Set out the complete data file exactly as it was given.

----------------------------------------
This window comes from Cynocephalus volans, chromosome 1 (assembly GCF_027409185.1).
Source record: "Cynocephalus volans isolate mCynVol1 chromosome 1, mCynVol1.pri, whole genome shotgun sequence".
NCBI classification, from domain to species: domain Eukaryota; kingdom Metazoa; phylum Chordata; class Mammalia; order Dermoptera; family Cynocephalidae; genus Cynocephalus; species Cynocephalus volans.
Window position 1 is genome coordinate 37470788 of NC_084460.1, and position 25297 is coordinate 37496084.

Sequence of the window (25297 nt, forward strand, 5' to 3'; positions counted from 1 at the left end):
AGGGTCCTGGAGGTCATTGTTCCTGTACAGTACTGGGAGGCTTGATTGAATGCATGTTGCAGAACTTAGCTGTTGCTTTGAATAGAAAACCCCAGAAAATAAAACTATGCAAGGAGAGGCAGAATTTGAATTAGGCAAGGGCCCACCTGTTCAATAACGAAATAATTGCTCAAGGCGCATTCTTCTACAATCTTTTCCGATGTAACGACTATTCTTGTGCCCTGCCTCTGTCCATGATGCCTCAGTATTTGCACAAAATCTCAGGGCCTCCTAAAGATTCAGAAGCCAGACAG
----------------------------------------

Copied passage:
This window comes from Cynocephalus volans, chromosome 1 (assembly GCF_027409185.1).
Source record: "Cynocephalus volans isolate mCynVol1 chromosome 1, mCynVol1.pri, whole genome shotgun sequence".
NCBI classification, from domain to species: domain Eukaryota; kingdom Metazoa; phylum Chordata; class Mammalia; order Dermoptera; family Cynocephalidae; genus Cynocephalus; species Cynocephalus volans.
Window position 1 is genome coordinate 37470788 of NC_084460.1, and position 25297 is coordinate 37496084.

Sequence of the window (25297 nt, forward strand, 5' to 3'; positions counted from 1 at the left end):
AGGGTCCTGGAGGTCATTGTTCCTGTACAGTACTGGGAGGCTTGATTGAATGCATGTTGCAGAACTTAGCTGTTGCTTTGAATAGAAAACCCCAGAAAATAAAACTATGCAAGGAGAGGCAGAATTTGAATTAGGCAAGGGCCCACCTGTTCAATAACGAAATAATTGCTCAAGGCGCATTCTTCTACAATCTTTTCCGATGTAACGACTATTCTTGTGCCCTGCCTCTGTCCATGATGCCTCAGTATTTGCACAAAATCTCAGGGCCTCCTAAAGATTCAGAAGCCAGACAG